With every student I’ve taught, the writing process varies––some students can write beautiful first drafts and some require dozens of drafts to get there. Critiquing a story, like writing one, is an art, and the writing teacher’s and editor’s job is to sense the needs of each writer and help him or her build a writing process that works. No matter the writer’s skill, I’ve found that the start of effective revision happens when there’s a classroom culture where writers allow their first drafts to be ugly, awkward, and imperfect things, where they recognize that the first draft is about exploration and possibilities.
Make the First Critique a Conversation
Too often, new editors think that critiquing stories means adding as many comments as they can or showing writers the vast magnitude of mistakes they’re making. Handing a writer a list of three or four or 20 things to fix reduces the writer from someone with a vision to someone merely enacting the wishes of an editor. First critiques often work best not when an editor annotates a writer’s story but rather when writer and editor sit side-by-side having a conversation as they look at the story together. Conversation is less abrasive to the writer, and it allows for the editor to put advice and comments in context and perspective.
Remove Grading from the Drafting Process
Many of my current students are obsessive about grades, and unfortunately, this obsession gets in the way of their development as writers. They expect themselves to get it right the first time, and they’ve been trained over their years to see corrections and critiques as marks of inadequacy. In order to get students to draft their stories effectively, they must be given opportunities to share their writing without fear of judgment or formal evaluation.
Too often, we teachers use grades to motivate, and a writer who is only motivated by a grade will not create a piece of writing that is engaging or meaningful. Even without resorting to the threat of grades, I’ve found that the vast majority of the time, students still get their drafts done. The pressure of having a one-on-one face-to-face conversation makes students want to write better first drafts, and that pressure often ensures they get their drafts done on time. Once students see how genuinely useful a writing process can be, they’re more likely to give a good effort on that first draft, even when it’s not graded.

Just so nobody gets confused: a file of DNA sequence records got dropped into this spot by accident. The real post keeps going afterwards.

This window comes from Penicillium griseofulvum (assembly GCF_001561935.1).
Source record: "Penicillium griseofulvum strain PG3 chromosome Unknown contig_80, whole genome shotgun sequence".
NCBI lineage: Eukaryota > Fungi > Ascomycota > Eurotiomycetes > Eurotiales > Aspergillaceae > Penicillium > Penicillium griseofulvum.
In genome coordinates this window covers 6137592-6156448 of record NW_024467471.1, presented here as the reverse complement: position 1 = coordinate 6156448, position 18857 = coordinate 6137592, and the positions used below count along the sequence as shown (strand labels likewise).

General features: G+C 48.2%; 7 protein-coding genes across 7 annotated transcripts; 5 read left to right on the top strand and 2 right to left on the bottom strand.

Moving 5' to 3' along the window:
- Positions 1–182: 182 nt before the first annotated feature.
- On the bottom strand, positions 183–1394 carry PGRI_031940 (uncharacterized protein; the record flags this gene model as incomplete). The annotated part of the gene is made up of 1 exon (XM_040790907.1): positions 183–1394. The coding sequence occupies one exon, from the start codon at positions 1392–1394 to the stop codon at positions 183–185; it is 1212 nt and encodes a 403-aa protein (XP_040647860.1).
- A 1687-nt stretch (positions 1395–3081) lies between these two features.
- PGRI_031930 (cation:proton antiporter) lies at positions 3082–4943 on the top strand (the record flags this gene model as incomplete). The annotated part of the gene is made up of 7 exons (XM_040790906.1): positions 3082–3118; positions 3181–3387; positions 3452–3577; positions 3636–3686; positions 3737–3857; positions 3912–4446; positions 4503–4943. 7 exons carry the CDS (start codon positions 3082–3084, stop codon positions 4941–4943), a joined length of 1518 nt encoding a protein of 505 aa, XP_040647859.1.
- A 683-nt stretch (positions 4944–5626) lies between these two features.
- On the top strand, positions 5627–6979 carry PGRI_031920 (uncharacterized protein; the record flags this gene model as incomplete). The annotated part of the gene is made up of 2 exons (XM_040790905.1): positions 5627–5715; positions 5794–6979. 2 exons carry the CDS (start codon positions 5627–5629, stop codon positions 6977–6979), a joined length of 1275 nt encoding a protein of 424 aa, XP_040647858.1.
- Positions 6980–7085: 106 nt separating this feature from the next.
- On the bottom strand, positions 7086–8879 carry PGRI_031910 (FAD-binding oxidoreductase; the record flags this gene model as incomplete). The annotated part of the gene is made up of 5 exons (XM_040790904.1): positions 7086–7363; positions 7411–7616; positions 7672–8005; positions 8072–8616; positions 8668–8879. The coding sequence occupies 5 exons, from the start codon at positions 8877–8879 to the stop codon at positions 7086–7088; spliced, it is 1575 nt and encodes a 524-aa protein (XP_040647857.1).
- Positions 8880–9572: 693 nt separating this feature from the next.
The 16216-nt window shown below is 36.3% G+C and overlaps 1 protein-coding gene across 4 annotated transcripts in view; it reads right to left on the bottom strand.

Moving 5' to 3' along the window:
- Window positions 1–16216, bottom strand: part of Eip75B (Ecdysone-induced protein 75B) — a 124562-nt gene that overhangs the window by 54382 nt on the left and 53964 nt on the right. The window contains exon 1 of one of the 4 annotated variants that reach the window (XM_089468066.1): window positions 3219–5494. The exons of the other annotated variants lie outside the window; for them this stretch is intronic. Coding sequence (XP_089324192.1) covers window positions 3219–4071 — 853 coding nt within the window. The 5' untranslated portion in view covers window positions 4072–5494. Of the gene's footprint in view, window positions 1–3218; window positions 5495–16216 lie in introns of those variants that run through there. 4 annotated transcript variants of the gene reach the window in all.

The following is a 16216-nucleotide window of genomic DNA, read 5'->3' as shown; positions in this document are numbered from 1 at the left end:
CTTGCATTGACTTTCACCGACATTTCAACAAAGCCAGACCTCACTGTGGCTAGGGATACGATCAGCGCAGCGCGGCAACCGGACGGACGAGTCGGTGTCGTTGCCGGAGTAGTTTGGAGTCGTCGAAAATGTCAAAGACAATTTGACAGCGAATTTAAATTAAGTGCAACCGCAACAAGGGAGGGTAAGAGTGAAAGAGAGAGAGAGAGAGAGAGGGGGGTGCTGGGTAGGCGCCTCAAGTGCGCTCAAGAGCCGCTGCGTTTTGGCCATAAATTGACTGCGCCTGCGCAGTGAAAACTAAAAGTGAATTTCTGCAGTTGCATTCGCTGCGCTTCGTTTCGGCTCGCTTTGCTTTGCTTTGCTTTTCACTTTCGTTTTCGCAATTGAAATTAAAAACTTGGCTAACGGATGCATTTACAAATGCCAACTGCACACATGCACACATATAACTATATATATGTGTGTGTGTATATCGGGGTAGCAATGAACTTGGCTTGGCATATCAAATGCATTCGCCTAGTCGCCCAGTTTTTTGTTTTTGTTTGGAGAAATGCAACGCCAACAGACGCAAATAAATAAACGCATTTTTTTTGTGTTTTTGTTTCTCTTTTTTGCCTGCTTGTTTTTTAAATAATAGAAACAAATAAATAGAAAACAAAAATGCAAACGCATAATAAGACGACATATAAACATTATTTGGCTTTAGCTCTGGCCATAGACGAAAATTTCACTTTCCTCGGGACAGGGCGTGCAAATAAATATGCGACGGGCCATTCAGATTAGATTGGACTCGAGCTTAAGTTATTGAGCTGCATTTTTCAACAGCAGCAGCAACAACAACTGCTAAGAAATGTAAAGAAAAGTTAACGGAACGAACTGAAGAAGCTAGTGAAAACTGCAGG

Recognize Which Level of Critique Is Needed
New editors will often focus on small grammatical mistakes rather than asking the larger critical questions that need to be asked about a piece of writing. To combat this, I’ve found it effective to teach my editors that their are four levels of critiques. On an early draft, we first assess a story’s content and information, secondly we look at its structure and organization, third its style and voice, and finally, we look at its grammar and usage. If a story needs more content, a different angle, or additional sources, there is no point in critiquing its organization, style, or grammar––those can wait until further rounds of revision when the content has been solidified.
Use First Drafts as a Springboard
In student writing, the best ideas and most inspired writing often emerge toward the end of the first draft. The editor’s goal during first-draft conversations should be to find where the writer’s voice and passion emerge, where they’ve touched on fascinating ideas but left them largely unexplored because they weren’t in the scope of the original assignment, and then help the writer see a new and larger potential for the story.
Find a Real Audience for the Early Draft
I’ve had mixed luck using small groups on early drafts to give students a sense of audience, and I’ve found that this group work often takes more class time than it’s worth. But having a test audience other than the editor and writer can be vitally important in providing needed perspective. Sometimes, when I’m working with a writer, we’ll throw out a question to the full class to get a quick response –– about an angle, a concept in a story, a source, or even a phrasing –– and then the writer and I continue with our conversation.
Put the Responsibility on the Writer
As I’ve learned from so many other writing teachers, it’s important to let writers have a sense of ownership in their critiques by sharing with the editors what they need help on, what their concerns are, and what their plans are for future revisions. Writers are usually quite capable of identifying weaknesses in their own drafts when given the opportunity to do so, and it’s so much more valuable to their development if they point out the flaws or needs to the editor rather than the other way around. One of the hidden goals of every critique should be to move the writer a step closer to self-sufficiency and self-editing. The more effective the critique, the more likely the writer will be to internalize the process and become their own natural editor.